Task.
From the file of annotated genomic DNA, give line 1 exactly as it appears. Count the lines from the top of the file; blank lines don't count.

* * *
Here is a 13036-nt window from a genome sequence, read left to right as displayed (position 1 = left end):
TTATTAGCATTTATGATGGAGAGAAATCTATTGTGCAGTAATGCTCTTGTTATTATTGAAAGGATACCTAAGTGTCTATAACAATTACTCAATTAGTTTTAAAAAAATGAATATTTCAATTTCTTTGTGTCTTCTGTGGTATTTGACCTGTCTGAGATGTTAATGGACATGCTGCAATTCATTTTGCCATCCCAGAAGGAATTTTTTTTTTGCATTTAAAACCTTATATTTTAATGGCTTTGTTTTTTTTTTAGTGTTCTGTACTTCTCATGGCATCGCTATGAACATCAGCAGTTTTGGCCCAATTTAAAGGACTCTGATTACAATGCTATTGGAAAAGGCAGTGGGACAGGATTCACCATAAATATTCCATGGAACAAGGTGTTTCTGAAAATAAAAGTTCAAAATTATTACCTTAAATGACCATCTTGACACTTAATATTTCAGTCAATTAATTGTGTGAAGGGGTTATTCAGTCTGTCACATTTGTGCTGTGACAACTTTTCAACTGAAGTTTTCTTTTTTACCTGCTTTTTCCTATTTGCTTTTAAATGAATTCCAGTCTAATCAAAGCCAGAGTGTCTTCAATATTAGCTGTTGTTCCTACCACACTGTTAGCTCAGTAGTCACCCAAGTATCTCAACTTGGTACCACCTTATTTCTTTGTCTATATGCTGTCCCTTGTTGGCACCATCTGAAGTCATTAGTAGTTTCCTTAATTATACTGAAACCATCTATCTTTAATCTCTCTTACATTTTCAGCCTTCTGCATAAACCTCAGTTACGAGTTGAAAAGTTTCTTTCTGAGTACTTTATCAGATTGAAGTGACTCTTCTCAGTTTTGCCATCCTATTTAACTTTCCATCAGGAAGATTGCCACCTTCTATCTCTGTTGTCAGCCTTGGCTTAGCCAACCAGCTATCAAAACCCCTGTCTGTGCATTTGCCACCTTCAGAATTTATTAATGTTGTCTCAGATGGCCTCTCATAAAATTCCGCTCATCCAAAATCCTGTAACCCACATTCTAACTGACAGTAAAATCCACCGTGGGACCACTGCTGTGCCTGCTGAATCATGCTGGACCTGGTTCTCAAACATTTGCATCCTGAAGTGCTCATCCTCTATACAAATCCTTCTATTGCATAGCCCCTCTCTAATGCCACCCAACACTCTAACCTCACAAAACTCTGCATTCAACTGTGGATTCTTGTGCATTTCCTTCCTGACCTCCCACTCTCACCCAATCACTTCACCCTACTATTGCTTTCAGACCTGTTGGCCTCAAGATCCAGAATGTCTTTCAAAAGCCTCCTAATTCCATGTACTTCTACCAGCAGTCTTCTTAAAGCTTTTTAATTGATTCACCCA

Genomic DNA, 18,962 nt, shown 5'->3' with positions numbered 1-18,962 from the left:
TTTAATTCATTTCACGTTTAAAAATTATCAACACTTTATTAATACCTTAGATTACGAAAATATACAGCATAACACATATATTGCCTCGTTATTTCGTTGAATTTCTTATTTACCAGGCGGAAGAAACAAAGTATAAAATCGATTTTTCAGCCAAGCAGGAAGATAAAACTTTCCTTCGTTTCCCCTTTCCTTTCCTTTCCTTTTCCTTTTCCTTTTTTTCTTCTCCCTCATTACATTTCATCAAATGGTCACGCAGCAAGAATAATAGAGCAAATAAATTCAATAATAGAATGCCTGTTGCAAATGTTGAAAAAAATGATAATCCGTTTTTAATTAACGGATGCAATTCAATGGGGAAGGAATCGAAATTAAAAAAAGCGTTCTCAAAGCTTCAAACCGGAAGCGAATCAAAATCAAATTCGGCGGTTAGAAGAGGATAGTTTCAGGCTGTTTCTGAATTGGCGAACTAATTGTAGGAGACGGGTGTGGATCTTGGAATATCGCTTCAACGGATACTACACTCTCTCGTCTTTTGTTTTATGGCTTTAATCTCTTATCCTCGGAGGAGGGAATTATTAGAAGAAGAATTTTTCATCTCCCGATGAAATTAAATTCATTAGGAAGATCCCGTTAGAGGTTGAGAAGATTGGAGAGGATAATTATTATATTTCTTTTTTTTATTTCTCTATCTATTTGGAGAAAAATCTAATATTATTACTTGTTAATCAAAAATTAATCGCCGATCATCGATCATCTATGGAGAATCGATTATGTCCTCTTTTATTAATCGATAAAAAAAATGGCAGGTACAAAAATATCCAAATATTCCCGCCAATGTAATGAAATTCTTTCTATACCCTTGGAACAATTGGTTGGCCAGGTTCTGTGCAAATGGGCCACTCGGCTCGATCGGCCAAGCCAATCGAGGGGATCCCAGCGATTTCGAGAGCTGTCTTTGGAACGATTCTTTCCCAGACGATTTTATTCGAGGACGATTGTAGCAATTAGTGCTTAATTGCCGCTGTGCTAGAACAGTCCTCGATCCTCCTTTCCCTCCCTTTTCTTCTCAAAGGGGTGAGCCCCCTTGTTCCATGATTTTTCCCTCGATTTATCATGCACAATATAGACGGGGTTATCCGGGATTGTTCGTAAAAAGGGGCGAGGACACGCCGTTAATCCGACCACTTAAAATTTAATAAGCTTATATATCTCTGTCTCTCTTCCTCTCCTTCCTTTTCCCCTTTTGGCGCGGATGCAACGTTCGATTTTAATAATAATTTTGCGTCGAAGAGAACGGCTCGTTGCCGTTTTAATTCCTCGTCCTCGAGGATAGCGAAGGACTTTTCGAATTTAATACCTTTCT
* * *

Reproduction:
Here is a 13036-nt window from a genome sequence, read left to right as displayed (position 1 = left end):